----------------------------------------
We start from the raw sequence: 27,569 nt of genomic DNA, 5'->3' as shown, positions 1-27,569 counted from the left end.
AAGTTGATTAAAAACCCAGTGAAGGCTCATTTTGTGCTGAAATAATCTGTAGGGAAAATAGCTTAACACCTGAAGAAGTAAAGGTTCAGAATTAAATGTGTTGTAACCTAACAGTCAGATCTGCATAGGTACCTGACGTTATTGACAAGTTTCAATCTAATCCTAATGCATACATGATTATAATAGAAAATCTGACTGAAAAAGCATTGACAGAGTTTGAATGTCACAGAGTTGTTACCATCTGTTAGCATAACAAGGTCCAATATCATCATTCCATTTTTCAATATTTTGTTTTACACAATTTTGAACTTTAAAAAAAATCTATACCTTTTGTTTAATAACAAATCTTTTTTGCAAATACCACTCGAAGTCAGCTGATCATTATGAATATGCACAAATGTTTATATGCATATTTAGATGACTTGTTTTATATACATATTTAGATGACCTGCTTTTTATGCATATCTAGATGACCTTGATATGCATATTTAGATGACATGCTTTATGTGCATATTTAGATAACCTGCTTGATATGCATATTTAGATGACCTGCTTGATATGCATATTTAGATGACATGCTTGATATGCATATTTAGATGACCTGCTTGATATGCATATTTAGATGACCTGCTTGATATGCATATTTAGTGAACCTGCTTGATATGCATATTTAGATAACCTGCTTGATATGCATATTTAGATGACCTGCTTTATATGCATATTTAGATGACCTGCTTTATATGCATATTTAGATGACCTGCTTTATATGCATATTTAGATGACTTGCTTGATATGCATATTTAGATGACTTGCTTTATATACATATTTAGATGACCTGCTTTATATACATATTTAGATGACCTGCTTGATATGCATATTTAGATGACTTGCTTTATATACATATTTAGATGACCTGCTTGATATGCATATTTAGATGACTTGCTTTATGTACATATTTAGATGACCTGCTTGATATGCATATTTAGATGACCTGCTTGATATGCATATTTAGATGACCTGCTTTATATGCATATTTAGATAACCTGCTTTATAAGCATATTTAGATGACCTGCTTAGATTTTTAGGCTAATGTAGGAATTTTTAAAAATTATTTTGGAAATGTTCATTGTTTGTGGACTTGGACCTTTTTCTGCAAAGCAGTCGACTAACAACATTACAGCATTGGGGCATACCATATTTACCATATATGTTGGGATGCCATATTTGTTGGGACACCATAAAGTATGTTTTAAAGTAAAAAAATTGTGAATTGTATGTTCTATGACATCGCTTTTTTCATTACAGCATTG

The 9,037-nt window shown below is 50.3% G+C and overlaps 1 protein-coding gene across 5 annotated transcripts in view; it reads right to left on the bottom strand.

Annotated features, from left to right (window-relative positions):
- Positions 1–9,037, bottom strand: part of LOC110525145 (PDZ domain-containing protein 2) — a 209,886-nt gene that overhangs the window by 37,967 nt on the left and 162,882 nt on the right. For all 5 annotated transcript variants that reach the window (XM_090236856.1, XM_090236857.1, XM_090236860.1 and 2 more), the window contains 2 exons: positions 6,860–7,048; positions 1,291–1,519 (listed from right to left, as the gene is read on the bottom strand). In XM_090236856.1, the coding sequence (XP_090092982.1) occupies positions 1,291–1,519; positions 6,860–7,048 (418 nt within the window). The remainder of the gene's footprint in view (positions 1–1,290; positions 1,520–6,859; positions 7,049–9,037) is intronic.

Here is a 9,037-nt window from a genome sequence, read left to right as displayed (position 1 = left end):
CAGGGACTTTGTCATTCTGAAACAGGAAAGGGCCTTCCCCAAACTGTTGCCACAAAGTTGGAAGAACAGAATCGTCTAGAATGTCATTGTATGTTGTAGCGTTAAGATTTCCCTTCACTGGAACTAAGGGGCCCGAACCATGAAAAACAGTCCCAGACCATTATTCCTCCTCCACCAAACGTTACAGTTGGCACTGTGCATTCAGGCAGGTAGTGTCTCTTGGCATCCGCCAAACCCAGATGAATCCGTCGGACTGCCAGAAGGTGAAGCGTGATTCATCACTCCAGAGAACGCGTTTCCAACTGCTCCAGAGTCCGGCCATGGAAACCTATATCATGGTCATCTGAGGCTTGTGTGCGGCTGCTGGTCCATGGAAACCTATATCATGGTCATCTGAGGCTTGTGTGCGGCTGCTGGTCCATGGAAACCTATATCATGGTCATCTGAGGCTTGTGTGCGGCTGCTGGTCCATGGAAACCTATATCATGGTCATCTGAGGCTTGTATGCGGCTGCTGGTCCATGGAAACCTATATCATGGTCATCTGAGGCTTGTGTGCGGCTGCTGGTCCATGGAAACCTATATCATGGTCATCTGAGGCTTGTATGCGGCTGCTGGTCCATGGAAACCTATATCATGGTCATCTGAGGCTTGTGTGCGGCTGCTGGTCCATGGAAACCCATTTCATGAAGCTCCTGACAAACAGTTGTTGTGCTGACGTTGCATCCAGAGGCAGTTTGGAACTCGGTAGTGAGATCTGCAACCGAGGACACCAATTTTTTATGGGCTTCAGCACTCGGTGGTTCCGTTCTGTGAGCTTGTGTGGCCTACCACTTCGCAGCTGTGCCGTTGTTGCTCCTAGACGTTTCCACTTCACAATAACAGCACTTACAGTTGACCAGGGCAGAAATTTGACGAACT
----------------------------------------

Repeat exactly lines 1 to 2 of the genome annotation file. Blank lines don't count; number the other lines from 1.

We start from the raw sequence: 27,569 nt of genomic DNA, 5'->3' as shown, positions 1-27,569 counted from the left end.
AAGTTGATTAAAAACCCAGTGAAGGCTCATTTTGTGCTGAAATAATCTGTAGGGAAAATAGCTTAACACCTGAAGAAGTAAAGGTTCAGAATTAAATGTGTTGTAACCTAACAGTCAGATCTGCATAGGTACCTGACGTTATTGACAAGTTTCAATCTAATCCTAATGCATACATGATTATAATAGAAAATCTGACTGAAAAAGCATTGACAGAGTTTGAATGTCACAGAGTTGTTACCATCTGTTAGCATAACAAGGTCCAATATCATCATTCCATTTTTCAATATTTTGTTTTACACAATTTTGAACTTTAAAAAAAATCTATACCTTTTGTTTAATAACAAATCTTTTTTGCAAATACCACTCGAAGTCAGCTGATCATTATGAATATGCACAAATGTTTATATGCATATTTAGATGACTTGTTTTATATACATATTTAGATGACCTGCTTTTTATGCATATCTAGATGACCTTGATATGCATATTTAGATGACATGCTTTATGTGCATATTTAGATAACCTGCTTGATATGCATATTTAGATGACCTGCTTGATATGCATATTTAGATGACATGCTTGATATGCATATTTAGATGACCTGCTTGATATGCATATTTAGATGACCTGCTTGATATGCATATTTAGTGAACCTGCTTGATATGCATATTTAGATAACCTGCTTGATATGCATATTTAGATGACCTGCTTTATATGCATATTTAGATGACCTGCTTTATATGCATATTTAGATGACCTGCTTTATATGCATATTTAGATGACTTGCTTGATATGCATATTTAGATGACTTGCTTTATATACATATTTAGATGACCTGCTTTATATACATATTTAGATGACCTGCTTGATATGCATATTTAGATGACTTGCTTTATATACATATTTAGATGACCTGCTTGATATGCATATTTAGATGACTTGCTTTATGTACATATTTAGATGACCTGCTTGATATGCATATTTAGATGACCTGCTTGATATGCATATTTAGATGACCTGCTTTATATGCATATTTAGATAACCTGCTTTATAAGCATATTTAGATGACCTGCTTAGATTTTTAGGCTAATGTAGGAATTTTTAAAAATTATTTTGGAAATGTTCATTGTTTGTGGACTTGGACCTTTTTCTGCAAAGCAGTCGACTAACAACATTACAGCATTGGGGCATACCATATTTACCATATATGTTGGGATGCCATATTTGTTGGGACACCATAAAGTATGTTTTAAAGTAAAAAAATTGTGAATTGTATGTTCTATGACATCGCTTTTTTCATTACAGCATTG